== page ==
about decision making and information tools that will help them in

their business."

His biggest surprise: "How many assets Primedia really has in

the B to B space that we can use to create IndustryClick. As you can

imagine it was not an easy decision to leave Dow Jones, and I did

a considerable amount of research, but even after all my research

I was surprised at the phenomenal assets here."

Primedia bought K-III Directory Corporation on 10 Lake Drive in

Hightstown

and is now the nation’s largest provider of directories for apartments

and new homes. In 1998 it sold the Daily Racing Form for a reported

$400 million. Its lengthy consumer magazine list includes Modern

Bride,

American Demographics, and Sail, and its trade rags range from Textile

World to American Trucker. In the education area it owns Channel One,

an educational channel for schools, as well as the 65-person Films

for the Humanities & Sciences on Perrine Road (www.films.com).

Andrews reports to David Ferm, president and CEO of Primedia’s

business

to business group. Ferm is responsible for the more than 90 technical

and trade magazines and newsletters, 31 trade shows, and 450

directories

and technical books, plus Bacon’s Information, Federal Sources Inc.,

and Simba Information, a consulting service.

A bachelor with a home in Princeton on a one-acre lot

filled with roses, peonies, and azaleas, Andrews is in quite

comfortable

circumstances now (and deflects an intrusive question about how much

salary he is earning with the quip ("more than you’d think"),

but he started out quite differently. He grew up near Columbus,

Indiana,

where his father was a factory worker, and says, "we were really

poor. We had nothing. From my mother, I learned that nothing is easy.

I heard her say it a thousand times, that the effort is always worth

it."

His first reporting, in second grade, was typing a one-page

neighborhood

newspaper on the kind of toy machine that selects one letter at a

time. Now his tools and luxuries include a BMW 323-I, a Palm Pilot

and a cell phone that is always on, but for Internet access he

proclaims

himself an "old-fashioned AOL user," at least partly because

he can access a local AOL number anywhere in the world.

He majored in journalism and economics at Ball State, Class of 1984,

and joined Dow Jones early in his career. A stint working for Ogilvy

Adams Rheinhart facilitated the transition to marketing. "I wanted

to move in to marketing, but you had to leave to get people to listen

to you," he remembers.

Hired back to Dow Jones, he ran Dow Jones Interactive, managing it

as a separate business before it merged with a similar entity from

Reuters, and he ended up on top as chief of what was named Factiva,

a Dow Jones and Reuters company. Andrews names Dorothea Coccoli Palsho

as his Dow Jones mentor and describes her as, "the most patient,

understanding, supportive person I could ever have possibly imagined,

and smart to boot. She really taught me everything I knew about

business."

Most broad publications don’t do a good job reporting on a particular

industry, he says. "The people that may be the hardest to reach

are focussed on an industry, and they want expert opinions on that

industry."

To reach these people, Primedia sites combine editorial content from

print magazines with licensed content. He predicts that another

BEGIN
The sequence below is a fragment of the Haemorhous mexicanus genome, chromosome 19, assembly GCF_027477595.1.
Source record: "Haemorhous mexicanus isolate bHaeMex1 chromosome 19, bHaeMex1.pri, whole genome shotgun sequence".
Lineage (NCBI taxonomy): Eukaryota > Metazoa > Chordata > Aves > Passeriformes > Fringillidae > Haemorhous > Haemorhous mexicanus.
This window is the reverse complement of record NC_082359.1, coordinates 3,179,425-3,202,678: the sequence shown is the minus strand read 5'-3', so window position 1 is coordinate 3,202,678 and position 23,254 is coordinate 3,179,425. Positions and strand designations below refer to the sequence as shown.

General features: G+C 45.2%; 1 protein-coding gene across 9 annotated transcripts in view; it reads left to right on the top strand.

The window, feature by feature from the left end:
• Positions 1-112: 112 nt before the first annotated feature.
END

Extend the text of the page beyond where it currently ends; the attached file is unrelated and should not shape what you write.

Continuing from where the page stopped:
Primedia

company, Workplace Learning, is going to help in the audiovisual area,

particularly when bandwidths expands. With its video and audio

creation

of skills-development tools Workplace Learning can be used to cover

a trade show in real time.

His marketing plans involve both standard web marketing and

"push"

marketing, usually defined as E-mail newsletters. "The 4 million

readers of our print magazines are going to create quite a lot of

cross-promotion of editorial content to web content. We will also

have appropriate partnerships for creation of news content to drive

traffic back to the web," he says.

His business model is under study but will certainly include both

advertising and sponsorship revenues, and might include paid content

or services, including training or skills certification. Eventually,

Andrews says, his VOCs will do business transactions, as with a

current

property, Digibid, for musical equipment auctions.

Andrews says he holds several aces, including the built-in audience

and cross promotion that he can leverage, and the underlying content

that his magazines generate each month. "We are not necessarily

going to be first," he says, "but must simply work hard to

be the best."

— Barbara Fox

IndustryClick (PRM), 10 Lake Drive, Hightstown

08520. Timothy Andrews, CEO. 609-371-7700; fax, 609-371-7879. Home

page: www.industryclick.com.

Top Of Page
Beyond VOC: Try Content for Commerce (C for C)

Craig Allsopp remembers his grandfather’s crotchety

advice, that it is far better to own a piece of a company than to

merely sit on the sidelines. "I was a hippie back then," he

says, "but it must have been resonated with me. I didn’t want

to work with a large company. I wanted to be involved with something

where I could make a difference, have an ownership position, and be

closer to home. With this new company I have been able to recognize

those four personal goals."

Allsopp left Dow Jones to head a new kind of company, Internet

Publishing

Group Direct (www.IPGDirect.com), and he has grown the company in

one year from just himself to 32 people. "We’ve got some

financing,

we have revenue-generating clients, and our target date for breaking